Because of the implication of CaMKII in dendritic exocytosis, cargo release and driving AMPARs to synapses (Maletic-Savatic et al., 1998; Hayashi et al., 2000; Karcher et al., 2001; Correia et al., 2008; Guillaud et al., 2008), as well as its renowned role in synaptic plasticity (Lisman et al., 2012), the dendritic translocation of the enzyme might allow for input-specific targeting of material that would be essential for such plasticity. Using the same culture preparation and cLTP protocol, we showed previously that CaMKII is involved in the activity-dependent synaptic recruitment of GluA1 tagged with pH-sensitive GFP (SEP-GluA1; Opazo et al., 2010). If the dendritic recruitment of CaMKII near active spines revealed here has an impact on this process, we would expect that it correlates with the recruitment of synaptic AMPARs. We therefore imaged SEP-GluA1 at synapses together with mCherry-αCaMKII to identify regions of synaptic and dendritic CaMKII translocation. We observed no significant AMPAR insertion at synapses that did not show synaptic CaMKII accumulation (S−) during the stimulation (Fig. 6). By contrast, synapses exhibiting CaMKII accumulation (S+) had increased levels of SEP-GluA1. However, within this category of CaMKII-positive synapses, we observed significantly more SEP-GluA1 in those associated with locally increased dendritic CaMKII (D+) compared with those without such increase (D−; Fig. 6). These results support a role for dendritic translocation of CaMKII in promoting further recruitment of AMPARs at synapses.

### Subdendritic translocation of αCaMKII correlates with spine plasticity

In addition to its role in activity- and NMDAR-dependent accumulation of AMPARs to postsynaptic sites during LTP, CaMKII has been shown to promote spine volume increase (Matsuzaki et al., 2004; Xie et al., 2007; Yamagata et al., 2009; Pi et al., 2010) and the formation of new spines and filopodia (Toni et al., 1999; Jourdain et al., 2003). We thus also examined the possible correlation between dendritic CaMKII translocation and spine remodeling by cotransfecting neurons with mCherry (as a structural marker) and mGFP-αCaMKII. Fig. 7 A shows an example of a spine growth in which CaMKII translocates to the spine before accumulating at the spine base during a 0Mg2+/Gly stimulation (Video 7). We quantified the changes in the number of spines and filopodia per dendritic segment (15 µm), containing (D+) or not (D−) dendritic hot spots of CaMKII, 30 min after stimulation. Although synaptic translocation occurred in both D+ and D− segments, we observed an increase in the number of protrusions in dendritic segments associated with increased CaMKII (Fig. 7 B), leading, 30 min later, to a greater increase in the number of dendritic protrusions compared with neighboring dendritic segments devoid of CaMKII accumulation (1.53 [D+] vs. 1.23 [D−]; Fig. 7 C). Interestingly, this differential increase in spine number in regions associated with dendritic CaMKII accumulation was partly due to a significant increase in the number of mushroom spines, which were 35% of all spines (Fig. 7 D). Thus, both spine formation and remodeling correlate with the local accumulation of CaMKII in adjacent dendritic regions. These results are consistent with the notion that CaMKII signaling on dendritic microtubules might regulate the local development and plasticity of synapses.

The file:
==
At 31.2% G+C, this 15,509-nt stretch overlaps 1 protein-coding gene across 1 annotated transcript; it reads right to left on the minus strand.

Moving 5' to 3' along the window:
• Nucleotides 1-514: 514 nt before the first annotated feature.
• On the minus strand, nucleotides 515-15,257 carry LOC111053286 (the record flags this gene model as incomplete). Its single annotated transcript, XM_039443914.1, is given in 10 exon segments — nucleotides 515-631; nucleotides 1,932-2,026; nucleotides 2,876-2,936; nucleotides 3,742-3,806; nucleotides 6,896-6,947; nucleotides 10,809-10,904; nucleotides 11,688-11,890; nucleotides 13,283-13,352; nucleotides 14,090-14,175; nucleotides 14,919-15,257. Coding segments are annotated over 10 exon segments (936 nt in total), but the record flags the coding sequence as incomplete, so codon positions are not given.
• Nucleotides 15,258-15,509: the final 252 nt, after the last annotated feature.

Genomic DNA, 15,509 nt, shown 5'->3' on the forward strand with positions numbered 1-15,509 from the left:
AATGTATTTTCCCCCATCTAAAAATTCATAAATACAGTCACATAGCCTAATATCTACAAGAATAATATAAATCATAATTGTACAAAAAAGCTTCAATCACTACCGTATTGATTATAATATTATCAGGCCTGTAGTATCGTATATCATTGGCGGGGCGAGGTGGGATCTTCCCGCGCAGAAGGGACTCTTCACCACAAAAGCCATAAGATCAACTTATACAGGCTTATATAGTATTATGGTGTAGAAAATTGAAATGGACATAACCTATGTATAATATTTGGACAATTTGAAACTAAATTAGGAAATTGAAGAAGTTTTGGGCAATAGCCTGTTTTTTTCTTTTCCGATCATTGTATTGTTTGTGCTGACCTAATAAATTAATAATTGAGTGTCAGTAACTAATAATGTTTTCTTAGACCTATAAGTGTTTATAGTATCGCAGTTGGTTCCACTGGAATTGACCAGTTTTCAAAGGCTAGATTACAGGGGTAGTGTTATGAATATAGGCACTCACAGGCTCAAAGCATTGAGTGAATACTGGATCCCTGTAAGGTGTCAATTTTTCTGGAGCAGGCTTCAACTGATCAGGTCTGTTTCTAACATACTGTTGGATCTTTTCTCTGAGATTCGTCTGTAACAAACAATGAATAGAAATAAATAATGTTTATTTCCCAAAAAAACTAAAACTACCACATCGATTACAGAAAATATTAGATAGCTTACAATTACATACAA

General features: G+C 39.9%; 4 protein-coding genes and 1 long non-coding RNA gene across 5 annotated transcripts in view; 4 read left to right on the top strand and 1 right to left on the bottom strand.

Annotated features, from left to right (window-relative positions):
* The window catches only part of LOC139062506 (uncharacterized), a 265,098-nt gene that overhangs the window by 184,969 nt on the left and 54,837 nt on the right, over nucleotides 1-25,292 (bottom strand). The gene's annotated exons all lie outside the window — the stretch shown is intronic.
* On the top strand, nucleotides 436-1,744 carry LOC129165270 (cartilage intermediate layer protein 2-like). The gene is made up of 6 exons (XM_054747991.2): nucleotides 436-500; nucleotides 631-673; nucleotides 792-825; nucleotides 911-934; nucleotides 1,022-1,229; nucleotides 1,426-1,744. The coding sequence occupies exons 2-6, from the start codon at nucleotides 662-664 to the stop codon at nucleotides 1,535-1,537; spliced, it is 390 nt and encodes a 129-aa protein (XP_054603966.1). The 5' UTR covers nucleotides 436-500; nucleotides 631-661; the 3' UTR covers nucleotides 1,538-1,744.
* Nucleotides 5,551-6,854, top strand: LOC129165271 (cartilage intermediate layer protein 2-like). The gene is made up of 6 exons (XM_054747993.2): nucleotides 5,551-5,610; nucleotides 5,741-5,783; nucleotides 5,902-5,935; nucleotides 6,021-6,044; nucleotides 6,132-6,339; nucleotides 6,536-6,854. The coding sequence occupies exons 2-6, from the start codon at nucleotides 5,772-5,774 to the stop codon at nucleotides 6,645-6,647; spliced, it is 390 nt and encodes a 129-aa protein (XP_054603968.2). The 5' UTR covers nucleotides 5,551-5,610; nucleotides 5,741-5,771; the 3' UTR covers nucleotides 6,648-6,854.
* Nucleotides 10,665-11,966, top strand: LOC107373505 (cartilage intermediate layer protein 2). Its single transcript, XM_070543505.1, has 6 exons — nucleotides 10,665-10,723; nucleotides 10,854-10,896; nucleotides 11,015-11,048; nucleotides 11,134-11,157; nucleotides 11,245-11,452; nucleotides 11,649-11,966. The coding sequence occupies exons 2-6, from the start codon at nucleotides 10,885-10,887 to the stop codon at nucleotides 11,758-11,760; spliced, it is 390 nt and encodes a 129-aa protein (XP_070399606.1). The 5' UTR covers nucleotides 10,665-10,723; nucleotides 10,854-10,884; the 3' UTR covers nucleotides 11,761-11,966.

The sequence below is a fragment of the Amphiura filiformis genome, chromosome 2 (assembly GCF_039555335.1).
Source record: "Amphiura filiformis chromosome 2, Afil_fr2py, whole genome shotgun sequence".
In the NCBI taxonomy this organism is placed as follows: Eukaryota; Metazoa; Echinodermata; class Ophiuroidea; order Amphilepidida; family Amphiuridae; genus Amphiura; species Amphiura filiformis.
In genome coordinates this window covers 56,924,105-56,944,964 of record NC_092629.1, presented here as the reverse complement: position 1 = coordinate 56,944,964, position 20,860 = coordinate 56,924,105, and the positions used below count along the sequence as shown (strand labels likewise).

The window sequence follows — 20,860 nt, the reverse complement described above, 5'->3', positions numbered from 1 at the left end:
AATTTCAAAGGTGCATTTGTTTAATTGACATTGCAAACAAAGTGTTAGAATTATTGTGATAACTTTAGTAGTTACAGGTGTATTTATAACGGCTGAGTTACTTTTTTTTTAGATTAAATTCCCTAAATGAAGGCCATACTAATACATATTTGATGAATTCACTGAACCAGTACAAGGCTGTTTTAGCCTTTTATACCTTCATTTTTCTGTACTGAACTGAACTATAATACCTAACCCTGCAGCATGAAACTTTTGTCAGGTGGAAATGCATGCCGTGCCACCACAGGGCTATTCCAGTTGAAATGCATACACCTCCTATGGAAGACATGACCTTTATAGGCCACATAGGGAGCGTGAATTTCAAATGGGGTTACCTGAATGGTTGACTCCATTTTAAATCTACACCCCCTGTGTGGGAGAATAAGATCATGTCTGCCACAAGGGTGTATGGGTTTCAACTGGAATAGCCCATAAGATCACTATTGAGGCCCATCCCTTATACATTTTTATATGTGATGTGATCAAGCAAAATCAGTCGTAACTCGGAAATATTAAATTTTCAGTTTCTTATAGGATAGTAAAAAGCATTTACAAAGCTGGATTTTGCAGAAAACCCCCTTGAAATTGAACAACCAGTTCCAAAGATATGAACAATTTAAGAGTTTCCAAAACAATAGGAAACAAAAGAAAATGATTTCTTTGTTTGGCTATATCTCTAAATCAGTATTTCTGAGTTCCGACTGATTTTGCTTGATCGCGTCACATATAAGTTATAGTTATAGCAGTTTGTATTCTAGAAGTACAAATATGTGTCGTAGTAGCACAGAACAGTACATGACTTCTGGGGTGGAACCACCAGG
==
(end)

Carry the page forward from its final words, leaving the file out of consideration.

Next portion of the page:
### αCaMKII-E96K impairs the activity-dependent increase in synaptic GluA1 and spine remodeling

To demonstrate causality between CaMKII dendritic translocation and synaptic plasticity, we needed to replace CaMKII in the neurons with a mutant that cannot exhibit this translocation, but which retains its catalytic activity and postsynaptic translocation ability. The mutant E96K did not translocate to microtubular domains (Fig. 4, C and D) and did not exhibit subdendritic translocation during a 0Mg2+/Gly stimulation (only 1 hot spot observed out of 8 neurons compared with a mean of 7 events per neuron for WT CaMKII), but could translocate to synapses as much as the WT (Fig. 8 A). This mutation is known to maintain kinase activity (Yang and Schulman, 1999), which we confirmed in HEK293 cells using the activity reporter CFP-cVim (Fig. 8 B). We thus tested the impact of replacing endogenous αCaMKII by shRNA with this E96K mutant (resistant to the shRNA) on the synaptic recruitment of SEP-GluA1 and spine growth. Fig. 8, C and D, show that after synaptic stimulation, neurons expressing mCherry-αCaMKII-E96K exhibited significantly less insertion of surface SEP-GluA1 at their synapses and extended less spines as compared with neurons expressing mCherry-αCaMKII WT. These results reinforce the proposal that localized dendritic CaMKII translocation plays a role in synaptic remodeling of nearby synapses.